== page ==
Thursday, July 20, 2017

A few more selections...

...from among the reviews of the Summer Reading Club for Grown-ups!

What Alice Forgot, by Liane Moriarty

Reviewed by Margaret B.     

I will preface that I am a fan of Liane Moriarty's style. I like that her characters are moms--usually living in Australia. There is always a mystery or questionable event that is uncovered in layers as you learn more about the characters. In What Alice Forgot, our main character Alice hits her head and forgets the last 10 years of her life. Her last memories are of being happily married and pregnant with her first child. Now, 10 years later, she has three kids and a pending divorce, and doesn't remember any of it! I did really love the fact that she wakes up to a skinny body (that's my fantasy). We follow with Alice as she searches for who she has become and what happened to make her so. Well done, engaging. Made me reflect on how my own life has changed in 10 years. If you have enjoyed Big Little Lies, The Husband's Secret, or any other L. Moriarty books, I highly recommend What Alice Forgot.


I'll Be There, by Holly Goldberg Sloan

Reviewed by Kelly R.     

This wasn't a book that I finished in one sitting. The subject matter was difficult for me to take all at once. My father was a social worker with Children's Services, and I heard more stories of child cruelty than I ever wanted to hear. In fact, there were times In this book that I thought I wouldn't be able to pick it up again because I just couldn't stand the thought of something terrible happening to the two brothers at the hands of their father or the system. However I'd find myself picking it up, skimming ahead a few pages to make sure that nothing outrageously terrible had happened, and then continuing to read. I'm glad I did. The author writes an inside perspective from every character in the book. She even gives us the perspective of a black bear. That method is probably what kept pulling me back in. I was interested in all of the characters, even if I didn't particularly like all of them. I wanted to know what would happen to everyone, not just Sam and Riddle, who had my heart from the beginning. I loved the way everyone's story evolved. Contrary to my fears, the ending was extremely satisfying. It's the happy ending that I wanted, with all of the loose ends wrapped up without it seeming too contrived or saccharin sweet. I would wholeheartedly recommend this book to anyone who enjoys YA books, compelling characters, romance, difficult life situations, survival, IHOP, golden retrievers, words typed on pages...It's a great book.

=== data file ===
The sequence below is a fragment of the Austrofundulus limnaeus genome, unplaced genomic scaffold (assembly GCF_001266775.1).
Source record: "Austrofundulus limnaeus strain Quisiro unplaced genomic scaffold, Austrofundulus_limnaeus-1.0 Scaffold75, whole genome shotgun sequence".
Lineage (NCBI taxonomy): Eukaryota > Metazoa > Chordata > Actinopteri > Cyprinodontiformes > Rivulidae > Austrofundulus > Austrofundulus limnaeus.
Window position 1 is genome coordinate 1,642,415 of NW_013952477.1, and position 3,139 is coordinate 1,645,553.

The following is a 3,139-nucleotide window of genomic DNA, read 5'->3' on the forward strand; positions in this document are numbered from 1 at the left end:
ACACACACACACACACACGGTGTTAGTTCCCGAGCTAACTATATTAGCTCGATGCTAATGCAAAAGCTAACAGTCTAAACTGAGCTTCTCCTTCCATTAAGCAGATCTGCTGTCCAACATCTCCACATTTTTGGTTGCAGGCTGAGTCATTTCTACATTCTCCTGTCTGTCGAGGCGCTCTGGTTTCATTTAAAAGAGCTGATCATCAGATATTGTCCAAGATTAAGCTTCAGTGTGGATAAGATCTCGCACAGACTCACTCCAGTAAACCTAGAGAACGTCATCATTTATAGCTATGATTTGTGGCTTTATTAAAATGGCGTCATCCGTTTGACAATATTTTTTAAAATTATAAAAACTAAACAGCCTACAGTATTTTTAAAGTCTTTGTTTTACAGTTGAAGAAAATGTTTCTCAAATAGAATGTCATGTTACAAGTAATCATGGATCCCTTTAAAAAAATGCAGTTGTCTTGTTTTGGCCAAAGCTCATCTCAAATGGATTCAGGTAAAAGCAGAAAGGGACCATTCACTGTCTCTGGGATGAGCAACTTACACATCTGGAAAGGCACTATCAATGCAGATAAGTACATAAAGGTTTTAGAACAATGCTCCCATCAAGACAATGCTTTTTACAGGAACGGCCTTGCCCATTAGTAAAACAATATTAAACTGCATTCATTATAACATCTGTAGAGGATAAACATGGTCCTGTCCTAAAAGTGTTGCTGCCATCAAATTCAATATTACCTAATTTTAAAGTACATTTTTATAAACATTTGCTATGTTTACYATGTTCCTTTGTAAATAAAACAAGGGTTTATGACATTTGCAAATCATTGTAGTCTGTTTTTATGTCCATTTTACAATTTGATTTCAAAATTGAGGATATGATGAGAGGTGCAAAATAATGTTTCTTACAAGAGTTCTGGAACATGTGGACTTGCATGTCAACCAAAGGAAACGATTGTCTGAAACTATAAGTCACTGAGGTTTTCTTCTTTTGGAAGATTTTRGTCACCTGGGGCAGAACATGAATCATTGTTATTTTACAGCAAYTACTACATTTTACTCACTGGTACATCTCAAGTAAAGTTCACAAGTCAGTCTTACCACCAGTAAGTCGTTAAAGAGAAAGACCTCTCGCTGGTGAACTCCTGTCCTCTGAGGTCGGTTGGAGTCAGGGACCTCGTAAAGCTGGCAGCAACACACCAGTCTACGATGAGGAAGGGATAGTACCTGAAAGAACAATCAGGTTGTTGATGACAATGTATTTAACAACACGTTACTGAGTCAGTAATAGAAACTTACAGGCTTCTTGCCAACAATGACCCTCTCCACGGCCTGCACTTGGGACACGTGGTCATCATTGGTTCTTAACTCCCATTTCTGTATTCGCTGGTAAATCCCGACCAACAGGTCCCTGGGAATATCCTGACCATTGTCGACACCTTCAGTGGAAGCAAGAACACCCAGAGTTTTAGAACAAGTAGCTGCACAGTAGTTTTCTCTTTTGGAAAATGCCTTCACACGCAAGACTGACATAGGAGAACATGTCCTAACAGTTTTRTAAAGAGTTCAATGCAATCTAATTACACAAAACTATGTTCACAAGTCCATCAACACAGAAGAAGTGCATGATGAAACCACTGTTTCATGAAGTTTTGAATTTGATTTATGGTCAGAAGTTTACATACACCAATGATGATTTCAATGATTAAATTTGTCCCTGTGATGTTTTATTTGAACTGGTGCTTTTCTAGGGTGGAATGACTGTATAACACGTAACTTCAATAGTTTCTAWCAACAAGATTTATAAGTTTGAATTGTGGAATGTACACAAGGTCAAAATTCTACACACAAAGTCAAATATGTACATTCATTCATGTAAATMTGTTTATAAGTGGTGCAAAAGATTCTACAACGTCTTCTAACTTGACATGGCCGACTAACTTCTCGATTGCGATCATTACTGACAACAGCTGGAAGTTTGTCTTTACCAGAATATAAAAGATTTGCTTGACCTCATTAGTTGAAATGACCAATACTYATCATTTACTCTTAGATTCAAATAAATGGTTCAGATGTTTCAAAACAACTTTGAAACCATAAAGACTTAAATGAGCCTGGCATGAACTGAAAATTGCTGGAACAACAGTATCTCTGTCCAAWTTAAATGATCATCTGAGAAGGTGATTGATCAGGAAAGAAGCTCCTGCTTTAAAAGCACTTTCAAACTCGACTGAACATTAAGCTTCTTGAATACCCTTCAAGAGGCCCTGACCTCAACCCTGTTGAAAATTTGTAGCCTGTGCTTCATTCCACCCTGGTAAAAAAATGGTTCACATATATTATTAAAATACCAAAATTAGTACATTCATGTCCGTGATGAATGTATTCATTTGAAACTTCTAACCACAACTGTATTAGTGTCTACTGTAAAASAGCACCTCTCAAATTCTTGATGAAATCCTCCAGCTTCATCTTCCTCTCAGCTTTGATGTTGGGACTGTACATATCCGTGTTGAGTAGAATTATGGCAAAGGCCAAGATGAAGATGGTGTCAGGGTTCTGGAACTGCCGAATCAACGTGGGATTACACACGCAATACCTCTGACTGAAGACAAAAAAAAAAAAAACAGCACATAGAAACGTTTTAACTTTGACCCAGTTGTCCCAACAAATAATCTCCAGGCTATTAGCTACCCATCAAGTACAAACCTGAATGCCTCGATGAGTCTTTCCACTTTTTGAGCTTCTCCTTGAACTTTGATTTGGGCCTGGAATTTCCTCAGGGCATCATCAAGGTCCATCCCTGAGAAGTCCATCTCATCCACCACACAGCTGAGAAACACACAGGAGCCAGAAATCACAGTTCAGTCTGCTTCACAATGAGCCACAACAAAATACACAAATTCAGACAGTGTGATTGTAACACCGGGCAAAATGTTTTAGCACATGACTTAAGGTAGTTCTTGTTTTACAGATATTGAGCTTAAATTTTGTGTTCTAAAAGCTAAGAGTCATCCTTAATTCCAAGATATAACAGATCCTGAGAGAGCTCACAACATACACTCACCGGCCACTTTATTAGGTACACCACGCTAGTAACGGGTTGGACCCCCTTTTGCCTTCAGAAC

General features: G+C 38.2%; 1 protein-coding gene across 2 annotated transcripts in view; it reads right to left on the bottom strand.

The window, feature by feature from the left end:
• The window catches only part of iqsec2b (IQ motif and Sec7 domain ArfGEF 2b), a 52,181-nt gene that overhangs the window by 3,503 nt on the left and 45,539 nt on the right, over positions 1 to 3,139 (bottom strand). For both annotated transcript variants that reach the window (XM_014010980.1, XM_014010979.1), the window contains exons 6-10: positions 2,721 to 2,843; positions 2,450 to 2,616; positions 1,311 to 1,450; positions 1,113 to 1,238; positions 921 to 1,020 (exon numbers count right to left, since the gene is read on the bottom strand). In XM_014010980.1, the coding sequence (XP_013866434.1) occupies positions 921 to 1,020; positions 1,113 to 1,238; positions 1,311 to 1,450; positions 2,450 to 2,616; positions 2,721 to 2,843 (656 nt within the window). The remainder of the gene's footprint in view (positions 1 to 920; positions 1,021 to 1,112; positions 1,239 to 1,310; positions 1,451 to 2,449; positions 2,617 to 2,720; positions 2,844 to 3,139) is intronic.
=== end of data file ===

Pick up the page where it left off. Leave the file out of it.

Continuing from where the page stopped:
Editor's note: I love this book. There is also a sequel, Just Call My Name. I didn't love it quite as much, but if you want to know what happened to everyone...    


Unaccustomed Earth, by Jhumpa Lahiri

Reviewed by Joanne L.    

It is no wonder this book is a national bestseller. Author and Pulitzer Prize winner Jhumpa Lahiri has the ability to truly capture the delicate thoughts and feelings of the vulnerabilities in human experiences and cultural dynamics. Unaccustomed Earth is a book of eight different stories. The stories are centered on different lives of people from the Benghali culture who are living in America, and the various family secrets and struggles they experience. Part one contains five separate stories, told from a woman's perspective as a child reminiscing about a boy she had a crush on. The second section is from the boy's perspective. The third section is the girl, now grown up, bumping into the boy become a man, later in life.